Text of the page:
Public Works crews started the week strong by moving into round two of our #BlightFight by removing the blighted house at 4290 Worsham Avenue from the Lynmore Estates neighborhood. They then made their way to 1070 Crescent Avenue on Tuesday and 90 Green Street on Wednesday to remove those dilapidated and dangerous structures.
In April this year, the County began the #BlightFight, a targeted approach to eliminating blight quickly in our neighborhoods. Mayor Lester Miller announced a goal of tearing down 30 houses in 30 days, and that goal was met nine days early. In that first round, a total of 44 blighted houses were torn down, and there are 40 included in this second round. Another three were torn down as part of the neighborhood improvements centered on the revitalization of the Booker T. Washington Community Center.
“We started this attack on neighborhood blight with a very aggressive goal, and I’m proud to say we reached that goal ahead of schedule,” says Mayor Lester Miller. “And even though we’re just starting the demolitions in round two, we’re not resting. Letters are already being prepared to notify the owners of the houses that could be included in round three.”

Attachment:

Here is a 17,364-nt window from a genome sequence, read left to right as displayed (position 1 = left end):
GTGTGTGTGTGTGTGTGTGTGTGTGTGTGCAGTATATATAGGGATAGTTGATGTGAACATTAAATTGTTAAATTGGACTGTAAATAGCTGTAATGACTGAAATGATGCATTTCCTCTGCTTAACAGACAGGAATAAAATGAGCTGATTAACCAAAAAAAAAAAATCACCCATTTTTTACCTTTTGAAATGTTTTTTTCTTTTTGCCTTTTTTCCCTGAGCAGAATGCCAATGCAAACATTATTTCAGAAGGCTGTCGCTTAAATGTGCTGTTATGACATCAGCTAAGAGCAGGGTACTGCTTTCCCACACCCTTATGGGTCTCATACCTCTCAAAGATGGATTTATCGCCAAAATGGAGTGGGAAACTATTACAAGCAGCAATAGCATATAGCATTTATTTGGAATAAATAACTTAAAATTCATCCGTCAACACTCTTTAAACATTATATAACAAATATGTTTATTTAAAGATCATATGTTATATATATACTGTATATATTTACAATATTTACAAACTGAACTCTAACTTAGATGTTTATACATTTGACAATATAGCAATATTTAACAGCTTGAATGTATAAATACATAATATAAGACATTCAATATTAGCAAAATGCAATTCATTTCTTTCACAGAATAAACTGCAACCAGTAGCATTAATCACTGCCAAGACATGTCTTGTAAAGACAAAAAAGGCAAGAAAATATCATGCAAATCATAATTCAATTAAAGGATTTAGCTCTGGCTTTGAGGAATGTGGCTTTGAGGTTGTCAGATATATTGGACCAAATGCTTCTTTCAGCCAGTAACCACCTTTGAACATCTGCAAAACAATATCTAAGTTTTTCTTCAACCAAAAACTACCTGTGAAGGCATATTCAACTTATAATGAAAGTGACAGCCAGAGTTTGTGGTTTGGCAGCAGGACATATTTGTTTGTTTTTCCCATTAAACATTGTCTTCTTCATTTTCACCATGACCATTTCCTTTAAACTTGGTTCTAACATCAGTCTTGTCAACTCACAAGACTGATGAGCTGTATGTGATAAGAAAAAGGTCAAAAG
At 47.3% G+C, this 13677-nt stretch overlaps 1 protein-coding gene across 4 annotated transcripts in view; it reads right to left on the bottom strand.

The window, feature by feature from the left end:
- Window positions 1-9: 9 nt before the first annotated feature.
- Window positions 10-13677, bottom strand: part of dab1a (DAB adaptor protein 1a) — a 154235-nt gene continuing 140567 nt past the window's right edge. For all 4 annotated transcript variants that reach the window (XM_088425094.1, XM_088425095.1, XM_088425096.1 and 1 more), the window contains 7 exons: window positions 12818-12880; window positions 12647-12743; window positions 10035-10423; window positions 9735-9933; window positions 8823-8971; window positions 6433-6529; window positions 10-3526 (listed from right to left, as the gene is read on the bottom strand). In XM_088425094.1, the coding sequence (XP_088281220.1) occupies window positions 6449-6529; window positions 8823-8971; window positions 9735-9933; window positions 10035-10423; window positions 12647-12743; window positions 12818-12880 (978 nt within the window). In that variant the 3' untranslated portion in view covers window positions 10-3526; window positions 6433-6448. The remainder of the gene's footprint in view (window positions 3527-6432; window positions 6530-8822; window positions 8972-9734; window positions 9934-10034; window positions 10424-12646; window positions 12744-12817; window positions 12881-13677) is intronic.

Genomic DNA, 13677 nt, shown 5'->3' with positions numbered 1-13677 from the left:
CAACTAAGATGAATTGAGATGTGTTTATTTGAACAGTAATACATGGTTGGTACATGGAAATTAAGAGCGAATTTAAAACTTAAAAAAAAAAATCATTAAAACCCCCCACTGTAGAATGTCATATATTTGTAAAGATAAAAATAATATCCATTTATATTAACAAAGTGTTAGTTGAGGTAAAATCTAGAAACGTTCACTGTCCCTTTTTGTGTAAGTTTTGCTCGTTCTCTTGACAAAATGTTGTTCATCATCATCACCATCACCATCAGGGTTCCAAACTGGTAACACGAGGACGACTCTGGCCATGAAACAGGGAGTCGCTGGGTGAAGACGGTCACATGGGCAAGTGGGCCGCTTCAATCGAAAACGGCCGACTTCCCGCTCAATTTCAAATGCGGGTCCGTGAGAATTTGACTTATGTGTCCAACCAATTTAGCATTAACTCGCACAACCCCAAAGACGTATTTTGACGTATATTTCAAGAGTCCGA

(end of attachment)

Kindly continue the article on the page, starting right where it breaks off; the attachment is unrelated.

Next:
This round of demolitions was selected by the Code Enforcement Department as properties that were either burned or are classified as Vacant/Abandoned/Dilapidated. All but two of them have Code violations going back more than seven years, and all of them represent a public safety and public health issue for the neighborhoods. Once all of the houses are demolished in the first and second round, we will have removed almost 90 blighted houses from our neighborhoods since the start of our initiative.
“Even though we are just starting to tear down the houses in the second round, we are already moving forward with the third round in this blight fight,” adds Mayor Miller. “Blighted houses have already been identified, and we are preparing to send the owners letters letting them know of the pending demolition and cost to them if they don’t fix them up.”